The general solution for the above equation can be obtained for different geometries (cube and cylinder respectively) and written as appropriated by the given boundary conditions (

where _{e} is the equilibrium moisture ratio (%), _{t} is the moisture ratio at a particular period (%), _{0} is the initial moisture ratio (%), _{c} is the radius of the sample (mm), _{n} is root of Bessel function (without units) and π is a constant.

The derived equations can be simplified by considering the first terms of the equations to compute moisture diffusivity (

The equations can be further simplified by taking natural logarithm on both sides to make the equation logarithmic:

where constant

The final equation can be represented as an Arrhenius type equation:

where _{a} is the activation energy (kJ/mol) and

The activation energy of the red banana drying is the minimum of energy required for the dehydration to occur. The prediction of activation energy of red banana drying is an important task to minimise the supply of required energy. The activation energy of convective dehydration can be calculated from Eq. 17 by taking a natural log on each side of the equation:

_{a} of the banana can be determined by plotting a graph between ln(_{eff}) and 1/

where

Three statistical criteria, namely root mean square deviation (RMSD), correlation coefficient (R^{2}) and reduced chi-square (χ^{2}) are calculated using Data fit v. 8.0 software to validate the goodness of the fit (^{2}, χ^{2} and RMSD were calculated as follows (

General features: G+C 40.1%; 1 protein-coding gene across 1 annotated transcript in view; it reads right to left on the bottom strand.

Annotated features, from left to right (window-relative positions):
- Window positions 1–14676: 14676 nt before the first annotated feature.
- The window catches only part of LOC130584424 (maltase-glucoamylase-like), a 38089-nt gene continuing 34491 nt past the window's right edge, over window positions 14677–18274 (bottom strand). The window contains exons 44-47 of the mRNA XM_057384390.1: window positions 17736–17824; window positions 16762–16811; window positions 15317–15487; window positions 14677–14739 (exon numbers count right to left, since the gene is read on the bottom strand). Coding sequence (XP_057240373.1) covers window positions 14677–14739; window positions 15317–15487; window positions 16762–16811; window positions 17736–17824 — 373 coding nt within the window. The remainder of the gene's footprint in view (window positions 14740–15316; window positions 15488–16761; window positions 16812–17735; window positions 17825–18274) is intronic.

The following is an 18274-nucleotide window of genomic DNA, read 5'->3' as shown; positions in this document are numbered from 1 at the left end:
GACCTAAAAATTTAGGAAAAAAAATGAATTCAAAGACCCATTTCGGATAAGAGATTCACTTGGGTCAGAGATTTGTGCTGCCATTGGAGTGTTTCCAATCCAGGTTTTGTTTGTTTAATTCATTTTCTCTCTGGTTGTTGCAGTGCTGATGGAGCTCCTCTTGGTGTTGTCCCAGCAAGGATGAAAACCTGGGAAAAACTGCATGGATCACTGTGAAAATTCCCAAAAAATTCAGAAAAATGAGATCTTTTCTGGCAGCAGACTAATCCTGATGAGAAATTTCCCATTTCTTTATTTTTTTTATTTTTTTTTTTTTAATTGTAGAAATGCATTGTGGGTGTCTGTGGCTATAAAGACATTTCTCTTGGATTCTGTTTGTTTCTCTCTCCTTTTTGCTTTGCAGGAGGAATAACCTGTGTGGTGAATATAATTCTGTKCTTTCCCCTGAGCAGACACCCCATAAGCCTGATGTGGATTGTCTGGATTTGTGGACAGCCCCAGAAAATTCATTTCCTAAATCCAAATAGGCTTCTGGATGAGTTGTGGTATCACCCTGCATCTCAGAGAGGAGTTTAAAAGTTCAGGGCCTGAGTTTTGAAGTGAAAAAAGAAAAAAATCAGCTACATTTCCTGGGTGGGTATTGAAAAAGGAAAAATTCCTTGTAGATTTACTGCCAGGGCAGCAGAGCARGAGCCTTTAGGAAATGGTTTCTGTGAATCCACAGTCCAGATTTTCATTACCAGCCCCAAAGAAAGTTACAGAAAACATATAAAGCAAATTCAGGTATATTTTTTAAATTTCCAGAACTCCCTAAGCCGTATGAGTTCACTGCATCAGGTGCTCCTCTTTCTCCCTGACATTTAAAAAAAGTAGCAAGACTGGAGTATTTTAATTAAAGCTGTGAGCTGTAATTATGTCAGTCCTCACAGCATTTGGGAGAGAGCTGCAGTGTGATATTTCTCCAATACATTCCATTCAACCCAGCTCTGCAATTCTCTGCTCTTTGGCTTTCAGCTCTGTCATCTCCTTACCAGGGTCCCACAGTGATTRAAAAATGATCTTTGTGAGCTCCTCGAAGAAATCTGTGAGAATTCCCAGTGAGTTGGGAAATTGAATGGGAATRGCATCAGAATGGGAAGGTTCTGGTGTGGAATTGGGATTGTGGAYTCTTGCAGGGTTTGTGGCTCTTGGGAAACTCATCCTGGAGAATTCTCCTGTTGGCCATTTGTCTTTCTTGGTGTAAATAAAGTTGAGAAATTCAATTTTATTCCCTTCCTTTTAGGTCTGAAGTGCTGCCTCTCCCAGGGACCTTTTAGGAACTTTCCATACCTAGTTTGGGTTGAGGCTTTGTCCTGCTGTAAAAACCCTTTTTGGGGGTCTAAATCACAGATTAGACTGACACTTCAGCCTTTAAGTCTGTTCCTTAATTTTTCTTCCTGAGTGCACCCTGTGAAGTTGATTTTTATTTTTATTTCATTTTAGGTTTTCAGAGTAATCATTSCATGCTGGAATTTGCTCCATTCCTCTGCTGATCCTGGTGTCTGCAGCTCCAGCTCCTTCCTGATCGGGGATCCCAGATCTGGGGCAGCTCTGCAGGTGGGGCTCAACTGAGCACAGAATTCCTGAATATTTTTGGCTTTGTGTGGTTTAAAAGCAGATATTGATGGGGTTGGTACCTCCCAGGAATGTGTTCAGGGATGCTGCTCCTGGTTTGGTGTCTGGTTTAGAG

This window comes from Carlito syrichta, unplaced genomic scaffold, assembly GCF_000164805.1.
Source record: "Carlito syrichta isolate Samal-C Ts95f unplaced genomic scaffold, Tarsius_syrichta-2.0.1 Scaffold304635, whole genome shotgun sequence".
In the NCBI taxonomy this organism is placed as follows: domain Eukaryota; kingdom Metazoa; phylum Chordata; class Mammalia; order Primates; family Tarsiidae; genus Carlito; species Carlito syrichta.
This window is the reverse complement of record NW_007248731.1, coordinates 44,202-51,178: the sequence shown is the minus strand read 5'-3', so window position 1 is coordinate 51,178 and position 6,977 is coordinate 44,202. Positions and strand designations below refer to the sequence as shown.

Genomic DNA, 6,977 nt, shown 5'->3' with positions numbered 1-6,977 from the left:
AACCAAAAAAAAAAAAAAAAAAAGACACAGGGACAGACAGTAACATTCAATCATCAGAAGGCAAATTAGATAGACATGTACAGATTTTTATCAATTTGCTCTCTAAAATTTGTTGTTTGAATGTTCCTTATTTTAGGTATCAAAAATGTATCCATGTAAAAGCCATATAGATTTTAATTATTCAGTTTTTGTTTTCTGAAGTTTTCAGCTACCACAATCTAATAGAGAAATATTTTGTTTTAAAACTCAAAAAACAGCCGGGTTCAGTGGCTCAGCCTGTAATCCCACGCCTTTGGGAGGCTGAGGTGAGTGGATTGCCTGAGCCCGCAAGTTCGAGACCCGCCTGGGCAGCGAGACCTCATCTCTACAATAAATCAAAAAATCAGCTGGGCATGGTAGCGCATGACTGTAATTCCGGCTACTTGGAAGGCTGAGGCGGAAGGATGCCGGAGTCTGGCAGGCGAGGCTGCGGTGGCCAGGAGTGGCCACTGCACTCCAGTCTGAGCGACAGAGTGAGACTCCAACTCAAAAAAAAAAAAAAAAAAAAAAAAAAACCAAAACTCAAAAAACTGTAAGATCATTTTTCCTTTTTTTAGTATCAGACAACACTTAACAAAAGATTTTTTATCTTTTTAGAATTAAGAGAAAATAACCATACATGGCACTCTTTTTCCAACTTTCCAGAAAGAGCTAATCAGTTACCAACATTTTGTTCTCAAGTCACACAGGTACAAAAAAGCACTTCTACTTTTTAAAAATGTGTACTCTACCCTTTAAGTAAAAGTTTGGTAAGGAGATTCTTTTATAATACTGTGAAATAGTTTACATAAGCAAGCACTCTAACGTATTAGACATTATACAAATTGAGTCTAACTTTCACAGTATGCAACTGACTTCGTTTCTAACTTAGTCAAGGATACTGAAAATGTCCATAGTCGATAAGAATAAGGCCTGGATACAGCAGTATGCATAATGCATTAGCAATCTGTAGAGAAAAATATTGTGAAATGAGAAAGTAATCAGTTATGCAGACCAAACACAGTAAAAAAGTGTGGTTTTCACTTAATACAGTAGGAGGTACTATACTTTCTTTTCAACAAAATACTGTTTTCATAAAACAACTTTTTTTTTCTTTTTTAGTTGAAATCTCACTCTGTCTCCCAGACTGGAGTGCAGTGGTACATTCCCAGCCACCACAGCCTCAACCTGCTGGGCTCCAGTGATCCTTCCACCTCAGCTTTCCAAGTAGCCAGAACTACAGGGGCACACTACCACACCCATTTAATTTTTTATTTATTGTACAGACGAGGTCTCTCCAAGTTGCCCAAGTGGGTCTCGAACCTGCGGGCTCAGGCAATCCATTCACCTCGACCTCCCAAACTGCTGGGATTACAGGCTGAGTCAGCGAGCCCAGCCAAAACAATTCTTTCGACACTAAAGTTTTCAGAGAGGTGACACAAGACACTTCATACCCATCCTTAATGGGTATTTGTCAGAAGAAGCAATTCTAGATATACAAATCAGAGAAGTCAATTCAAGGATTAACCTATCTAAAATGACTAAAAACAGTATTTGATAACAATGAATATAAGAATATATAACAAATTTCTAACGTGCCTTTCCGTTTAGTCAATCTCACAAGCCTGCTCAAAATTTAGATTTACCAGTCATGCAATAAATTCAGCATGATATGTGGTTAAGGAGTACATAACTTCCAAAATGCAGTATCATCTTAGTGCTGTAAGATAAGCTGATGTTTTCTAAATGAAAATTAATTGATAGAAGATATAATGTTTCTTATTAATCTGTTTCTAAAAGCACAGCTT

where SE is the standard error (%), _{i} is moisture ratio (%), MR_{(pr,i)} is the predicted value (%), MR_{(ex,i)} is the experimental value (%), and

The error analysis (w_{r}) of the experimental data depends on various factors such as environmental conditions (x_{1}), instrument error (x_{2}) and observation (x_{3}). The moisture content, solar radiation and temperature were measured using mass balance, pyranometer and thermocouple for open dehydration and solar dehydration of red banana.

where _{r} is the error analysis, _{a} represents environmental conditions, _{b} is instrument error and _{c} is observation.

The measured uncertainty for temperature and solar radiation was ±0.05 °C and ±5.7 W/m^{2}, respectively. Considering the above parameters, the uncertainty of drying rate was ±0.08 kg/s and kinetic parameters (moisture diffusivity and activation energy) of drying red banana in a single slope direct solar dryer were about ±0.42 m^{2}/s and ±0.18 kJ/mol, respectively (

Extensive experiments were carried out to estimate the moisture ratio of the red banana during open drying in active or passive mode. On 10 May 2020, three experiments were performed to compare the red banana drying rates. The same quantity (one kg) of the samples was used in each experiment. The investigations were carried out from 9.00 am to 5.00 pm under clear weather. The global radiation, surface and air temperature were recorded continuously from 9.00 am to 5.00 pm. The rate of dehydration curve was obtained.

Variation of moisture ratio of the samples with the drying time during open sun, natural and forced convection drying

From

It was observed that when maximum global radiation was 1029 W/m^{2} and ambient temperature 34.3 °C, under natural convection mode, the maximum average plate temperature was 71.3 °C and maximum average air temperature inside the dryer was 63.8 °C. Similarly, in the forced convection mode, the maximum average plate temperature and air temperature inside the dryer were 83 and 79.1 °C, respectively. It was evident that during the active drying, due to the presence of air current of 1.5 m/s, the plate and air temperature were higher than during the natural convection drying.

Literature review shows that most of the researchers developed thin layer drying kinetics of the yellow banana and separate moisture ratio models. The list of mathematical models for determination of moisture ratio is given in

Model name | Mathematical model | Reference |
---|---|---|

Newton | MR |
( |

Page | MR=exp(-k^{n}) |
( |

Modified Page | MR^{n}] |
( |

Henderson and Pabis | MR=a exp(-k |
( |

Logarithmic | MR=a exp(-k |
( |

Midilli-Kucuk | MR^{n})+b |
( |

Wang and Singh | MR=_{0}+a^{2} |
( |